Asian Stocks Follow Wall Street Lower

Andrew Cummings
April 28, 2018

On Wednesday Goodyear Tire & Rubber said higher raw materials costs and weaker demand hurt its business in the first quarter. Japan's benchmark Nikkei 225 shed 0.3 percent.

Stocks skyrocketed in 2017 on hopes that USA tax cuts would spur more economic growth.

Coming off its longest losing streak in more than a year, the Dow Jones Industrial Average (DJI) is signaling a positive start. It was down as much as 619 earlier.

The S&P 500 was also down by 1.3% to 2,634.56 points. Earlier it peaked at 3 percent for the first time since January 2014.

The tech industry was the main driver of the market losses today as Wall Street analysts lowering profit estimate from tech giant Google, which lost $36 billion.

The initial growth in the markets was thanks to Caterpillar, which reported higher than expected profit and revenues.

Comcast rose 3.7 percent after the USA cable company submitted a $31 billion offer for pay-TV group Sky, challenging an already agreed but lower takeover bid from Rupert Murdoch's Fox.

Shares of Goodyear Tire & Rubber CO (NASDAQ:GT) fell more than 5% by the end of the day after reporting disappointing first quarter results. Elsewhere, aerospace company Boeing lost 2.9 percent to $329.06.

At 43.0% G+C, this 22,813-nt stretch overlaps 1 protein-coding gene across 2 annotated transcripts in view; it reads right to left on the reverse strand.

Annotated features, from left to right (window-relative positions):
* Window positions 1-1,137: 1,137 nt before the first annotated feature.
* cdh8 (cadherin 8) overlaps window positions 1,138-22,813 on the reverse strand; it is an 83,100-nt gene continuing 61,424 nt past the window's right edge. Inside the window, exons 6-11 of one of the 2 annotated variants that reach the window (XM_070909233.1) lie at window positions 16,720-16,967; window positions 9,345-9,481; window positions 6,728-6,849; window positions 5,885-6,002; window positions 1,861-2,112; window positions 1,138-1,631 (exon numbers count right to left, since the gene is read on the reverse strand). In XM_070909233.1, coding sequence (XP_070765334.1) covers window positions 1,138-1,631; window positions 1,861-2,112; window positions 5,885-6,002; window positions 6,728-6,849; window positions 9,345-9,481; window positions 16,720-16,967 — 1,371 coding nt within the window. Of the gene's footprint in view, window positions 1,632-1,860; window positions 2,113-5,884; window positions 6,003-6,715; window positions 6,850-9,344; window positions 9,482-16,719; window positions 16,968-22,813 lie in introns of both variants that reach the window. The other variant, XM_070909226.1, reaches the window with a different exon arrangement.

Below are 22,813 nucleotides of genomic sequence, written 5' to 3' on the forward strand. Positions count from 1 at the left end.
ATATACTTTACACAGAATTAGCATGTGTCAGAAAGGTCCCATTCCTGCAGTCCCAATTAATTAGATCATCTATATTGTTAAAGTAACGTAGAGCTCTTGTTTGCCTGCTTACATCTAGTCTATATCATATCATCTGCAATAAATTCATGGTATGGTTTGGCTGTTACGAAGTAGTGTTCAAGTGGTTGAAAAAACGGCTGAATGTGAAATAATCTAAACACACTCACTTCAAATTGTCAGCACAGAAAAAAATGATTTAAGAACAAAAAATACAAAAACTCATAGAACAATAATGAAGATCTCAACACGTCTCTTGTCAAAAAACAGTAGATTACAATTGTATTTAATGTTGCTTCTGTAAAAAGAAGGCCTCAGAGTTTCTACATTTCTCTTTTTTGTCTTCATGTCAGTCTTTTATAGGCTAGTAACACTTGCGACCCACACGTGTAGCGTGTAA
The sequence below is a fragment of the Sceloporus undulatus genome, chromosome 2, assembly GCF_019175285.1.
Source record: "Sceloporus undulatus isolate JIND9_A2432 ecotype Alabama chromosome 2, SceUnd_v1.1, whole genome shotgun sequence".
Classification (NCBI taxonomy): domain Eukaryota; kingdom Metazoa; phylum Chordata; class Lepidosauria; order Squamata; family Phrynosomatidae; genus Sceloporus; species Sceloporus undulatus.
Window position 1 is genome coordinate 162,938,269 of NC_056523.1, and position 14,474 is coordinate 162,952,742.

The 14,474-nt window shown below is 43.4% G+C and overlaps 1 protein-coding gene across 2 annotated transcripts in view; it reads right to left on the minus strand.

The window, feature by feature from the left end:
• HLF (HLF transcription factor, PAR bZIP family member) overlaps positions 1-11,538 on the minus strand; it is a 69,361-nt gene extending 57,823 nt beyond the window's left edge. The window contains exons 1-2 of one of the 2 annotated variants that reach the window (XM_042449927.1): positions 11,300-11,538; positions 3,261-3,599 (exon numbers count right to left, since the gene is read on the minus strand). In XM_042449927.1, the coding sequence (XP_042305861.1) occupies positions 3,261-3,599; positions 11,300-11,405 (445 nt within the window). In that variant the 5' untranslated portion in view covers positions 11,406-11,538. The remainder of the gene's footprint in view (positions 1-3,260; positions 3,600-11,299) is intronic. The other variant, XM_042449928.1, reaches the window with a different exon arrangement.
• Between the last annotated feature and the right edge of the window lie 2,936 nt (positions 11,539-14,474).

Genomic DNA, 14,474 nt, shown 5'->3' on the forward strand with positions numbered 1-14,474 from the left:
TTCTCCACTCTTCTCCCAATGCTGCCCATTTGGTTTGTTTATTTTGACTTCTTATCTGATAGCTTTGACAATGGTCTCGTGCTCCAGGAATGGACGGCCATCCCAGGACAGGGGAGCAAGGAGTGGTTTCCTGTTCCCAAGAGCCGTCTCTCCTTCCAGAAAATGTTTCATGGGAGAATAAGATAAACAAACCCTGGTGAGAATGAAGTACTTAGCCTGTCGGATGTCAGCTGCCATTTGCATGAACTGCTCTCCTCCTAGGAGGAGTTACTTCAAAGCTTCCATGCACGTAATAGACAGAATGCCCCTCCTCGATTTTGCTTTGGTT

The Morningstar Small Cap Index was also nursing losses, down 31.9 points, or 0.3%, to 6,640.1. The Nasdaq gave up 144 points, or 2 percent, to 6,984.

Australian shares are expected to push higher, as Wall Street alternated between gains and losses, before ending its day with mixed results.

Investors reacted negatively to the news that the benchmark 10-year Treasury yield had traded up to 3.03 percent. Verizon, Harley-Davidson and Fifth Third Bancorp all rose. Heating oil dipped 0.6 percent to $2.13 a gallon. Meanwhile, interest rates jumped to levels not seen in years. The investors sell American government securities because of expectations of rising inflation.

PAYING THE COST: Stocks slumped Tuesday after heavy machinery maker Caterpillar said it doesn't expect to top its first-quarter earnings for the rest of this year.

METALS: Gold rose 0.7 percent to $1,333 an ounce.

Follow the Dow Jones industrial average. The Nasdaq increased 11 points, or 0.2 percent, to 7,139.

Since the global financial crisis in 2008-09, a combination of low inflation expectations and a bond-buying program by the Federal Reserve have helped keep bond yields low, but they have climbed this year as inflation expectations have picked up.

Exxon Mobil rose 1.5 percent after raising its dividend.

Drugmaker Shire rose 3.3 percent after saying it had received another takeover offer from Japanese rival Takeda. Natural gas rose 1.5 percent to $2.78 per 1,000 cubic feet.

The 10 year bond rate is the highest in about four years and just a point or two away from the highest since 2011, so it's been tempering equities, said Currie.

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